Consider such factors as availability of support from supplier (including user training and followup advice, refundability, and a discount on multiple copies), a balance between flexibility and ease of use, and compatibility with other software. With regard to the latter, the IBM-compatible MS-DOS microcomputer operating system has recently emerged as the industry standard for administrative use in both the public and private sector.

The current trend in computerized administration is toward "integrated management" systems, which combine database management programs, spreadsheets, word processing, graphics, and communication in a single versatile program. One step in this direction is "database management systems" (DBMS), which combine record keeping and data analysis in one system.

Determination of hardware should then be based on the selected software. The minimum microcomputer configuration for administrative purposes should include a standard typewriter keyboard, an 80-character wide screen with a diagonal measure of a least 12 inches, a 132-column wide dot matrix or character-impact printer, a 64K memory, and two floppy disk drives. In considering the cost of the overall system, include maintenance, software, and training along with initial purchase cost.


A local area network (LAN) interconnects computers and their peripherals by wires and cables so that information can be transmitted at high speeds over limited distances--between offices, classrooms, or buildings. Unlike the modem, which allows two computers to communicate via telephone lines, local area networks can tie together a large number of users simultaneously.

Local area networks have been commercially available for only a short time. Current systems, according to Piele, have four major limitations:

--The need for network management

--The shortage of technical support from retail stores and network vendors

--The lack of multi-user database management system software

--The lack of network versions of popular applications software

At present, the best recourse is to wait or to install a small low-cost prototype network in order to gain hands-on experience with the emerging LAN technology.


Computerization poses a range of new concerns for the security of school records, especially when a local area network gives many users access to the database. For this reason, a key criterion in evaluating data management software is how much and what kind of security it provides. Ideally, programs should provide for accessibility to different parts of the database by people with different levels of security authorization through a system of passwords, locking codes, and so forth.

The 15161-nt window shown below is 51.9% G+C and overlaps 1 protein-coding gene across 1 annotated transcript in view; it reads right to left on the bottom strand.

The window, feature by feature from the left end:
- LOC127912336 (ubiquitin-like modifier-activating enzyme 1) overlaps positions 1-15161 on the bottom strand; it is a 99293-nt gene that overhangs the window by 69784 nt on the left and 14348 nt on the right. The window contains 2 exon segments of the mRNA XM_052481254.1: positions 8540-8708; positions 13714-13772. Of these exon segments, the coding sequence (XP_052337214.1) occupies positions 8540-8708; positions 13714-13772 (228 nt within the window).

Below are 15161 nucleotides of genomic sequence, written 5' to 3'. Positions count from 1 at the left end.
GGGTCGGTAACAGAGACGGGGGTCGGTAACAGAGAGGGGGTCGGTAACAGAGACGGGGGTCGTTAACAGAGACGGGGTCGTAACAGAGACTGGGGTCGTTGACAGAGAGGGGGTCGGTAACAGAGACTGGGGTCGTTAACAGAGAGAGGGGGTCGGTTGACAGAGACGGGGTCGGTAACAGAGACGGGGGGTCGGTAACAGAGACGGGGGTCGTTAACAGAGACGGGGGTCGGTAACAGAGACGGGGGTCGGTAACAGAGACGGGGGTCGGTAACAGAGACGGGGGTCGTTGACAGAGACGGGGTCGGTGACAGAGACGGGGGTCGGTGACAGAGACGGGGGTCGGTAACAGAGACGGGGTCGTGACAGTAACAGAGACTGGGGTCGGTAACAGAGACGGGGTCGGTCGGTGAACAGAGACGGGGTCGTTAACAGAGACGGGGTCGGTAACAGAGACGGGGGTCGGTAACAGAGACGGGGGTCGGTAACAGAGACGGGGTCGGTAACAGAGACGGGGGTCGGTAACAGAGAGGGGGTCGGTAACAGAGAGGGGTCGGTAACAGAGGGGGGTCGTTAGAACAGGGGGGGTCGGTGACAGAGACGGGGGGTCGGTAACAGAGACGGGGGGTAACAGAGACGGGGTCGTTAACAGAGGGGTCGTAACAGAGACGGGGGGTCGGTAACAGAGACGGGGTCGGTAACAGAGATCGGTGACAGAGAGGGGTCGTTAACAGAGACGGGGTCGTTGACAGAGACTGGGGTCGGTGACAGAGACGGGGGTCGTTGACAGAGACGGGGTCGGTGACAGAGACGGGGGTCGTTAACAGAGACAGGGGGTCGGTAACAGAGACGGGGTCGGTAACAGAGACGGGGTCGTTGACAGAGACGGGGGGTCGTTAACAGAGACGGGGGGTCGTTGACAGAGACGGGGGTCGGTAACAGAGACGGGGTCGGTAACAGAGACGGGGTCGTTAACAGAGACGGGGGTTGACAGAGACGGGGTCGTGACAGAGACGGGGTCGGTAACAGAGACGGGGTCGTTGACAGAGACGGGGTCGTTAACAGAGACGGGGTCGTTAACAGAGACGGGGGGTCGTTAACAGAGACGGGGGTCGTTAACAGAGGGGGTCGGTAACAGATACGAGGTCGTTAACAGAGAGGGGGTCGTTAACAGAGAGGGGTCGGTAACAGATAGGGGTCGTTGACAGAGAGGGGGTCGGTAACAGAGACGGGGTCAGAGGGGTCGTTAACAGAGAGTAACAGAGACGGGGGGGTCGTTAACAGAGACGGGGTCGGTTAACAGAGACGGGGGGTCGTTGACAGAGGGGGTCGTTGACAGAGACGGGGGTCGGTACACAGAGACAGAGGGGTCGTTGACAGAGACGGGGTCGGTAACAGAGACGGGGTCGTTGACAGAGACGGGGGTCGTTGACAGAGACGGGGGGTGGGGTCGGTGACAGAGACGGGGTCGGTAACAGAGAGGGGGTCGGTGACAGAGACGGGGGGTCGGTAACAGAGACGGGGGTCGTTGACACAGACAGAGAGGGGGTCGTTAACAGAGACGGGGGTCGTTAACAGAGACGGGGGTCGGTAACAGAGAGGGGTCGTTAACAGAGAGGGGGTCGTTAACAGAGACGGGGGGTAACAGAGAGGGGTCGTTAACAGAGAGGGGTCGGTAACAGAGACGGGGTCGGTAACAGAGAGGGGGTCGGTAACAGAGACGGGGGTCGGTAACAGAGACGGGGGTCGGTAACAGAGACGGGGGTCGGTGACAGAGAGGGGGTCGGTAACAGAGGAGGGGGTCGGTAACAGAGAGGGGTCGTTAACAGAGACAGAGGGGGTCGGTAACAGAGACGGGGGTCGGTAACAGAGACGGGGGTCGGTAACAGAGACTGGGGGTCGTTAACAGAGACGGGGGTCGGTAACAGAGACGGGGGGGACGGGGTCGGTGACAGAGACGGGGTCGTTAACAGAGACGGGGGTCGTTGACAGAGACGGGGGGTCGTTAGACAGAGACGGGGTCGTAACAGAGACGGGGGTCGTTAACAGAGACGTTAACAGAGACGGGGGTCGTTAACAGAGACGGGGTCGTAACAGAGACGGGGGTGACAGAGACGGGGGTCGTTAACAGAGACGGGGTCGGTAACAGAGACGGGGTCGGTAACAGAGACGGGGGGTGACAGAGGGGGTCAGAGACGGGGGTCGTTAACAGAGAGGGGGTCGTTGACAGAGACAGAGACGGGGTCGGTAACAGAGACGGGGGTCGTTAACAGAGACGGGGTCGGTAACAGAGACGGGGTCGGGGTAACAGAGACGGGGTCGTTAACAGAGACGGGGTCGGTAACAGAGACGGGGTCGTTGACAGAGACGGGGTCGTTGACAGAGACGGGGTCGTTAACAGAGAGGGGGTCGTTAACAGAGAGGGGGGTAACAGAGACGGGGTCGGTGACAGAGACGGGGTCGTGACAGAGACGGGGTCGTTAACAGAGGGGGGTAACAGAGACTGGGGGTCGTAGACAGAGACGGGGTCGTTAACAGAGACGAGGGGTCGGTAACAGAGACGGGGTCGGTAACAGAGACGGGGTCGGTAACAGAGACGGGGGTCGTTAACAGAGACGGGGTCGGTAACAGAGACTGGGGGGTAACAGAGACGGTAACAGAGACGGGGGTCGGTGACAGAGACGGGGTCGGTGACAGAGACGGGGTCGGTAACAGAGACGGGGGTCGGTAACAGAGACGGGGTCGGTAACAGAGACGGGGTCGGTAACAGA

Programs have yet to be written for local area networks that will allow access of school records to many different users (for example, teachers, counselors, and administrators) and at the same time restrict access by some users to certain fields within a database. Database security remains one of the major challenges of the computer age.


Crawford, Chase W. "Questions to Ask Before Buying Administrative Software." SCHOOL BUSINESS AFFAIRS 49 (May 1983):48, 68.

THE EDUCATIONAL ADMINISTRATOR'S SURVIVAL GUIDE TO ADMINISTRATIVE USES OF MICROCOMPUTERS. Florida State Department of Education, Tallahassee Division of Public Schools, 1983. ED 234 745.

Estes, Nolan, and Karen Watkins. "Implications of the Microcomputer for Educational Administrators." EDUCATIONAL LEADERSHIP 41 (September 1983):28-29.

Frankel, Steven. "How to Program the Principal's Office for the Computer Age." EXECUTIVE EDUCATOR 5 (March 1983):15-18.

Huntington, Fred. "The Microcomputer in the Administrative Office." AEDS JOURNAL 17 (Fall-Winter 1983):91-97.

Lindelow, John. MICROCOMPUTERS IN THE SCHOOL OFFICE: A PRIMER FOR ADMINISTRATORS. Eugene, Oregon: ERIC Clearinghouse on Educational Management, 1984.


Pogrow, Stanley. "Microcomputerizing Your Paperwork: Easy, Economical, and Effective." INDEPENDENT SCHOOL 42 (December 1982):49-52.

Spuck, Dennis W., and Gene Atkinson. "Administrative Uses of the Microcomputer." AEDS JOURNAL 17 (Fall-Winter 1983):83-90.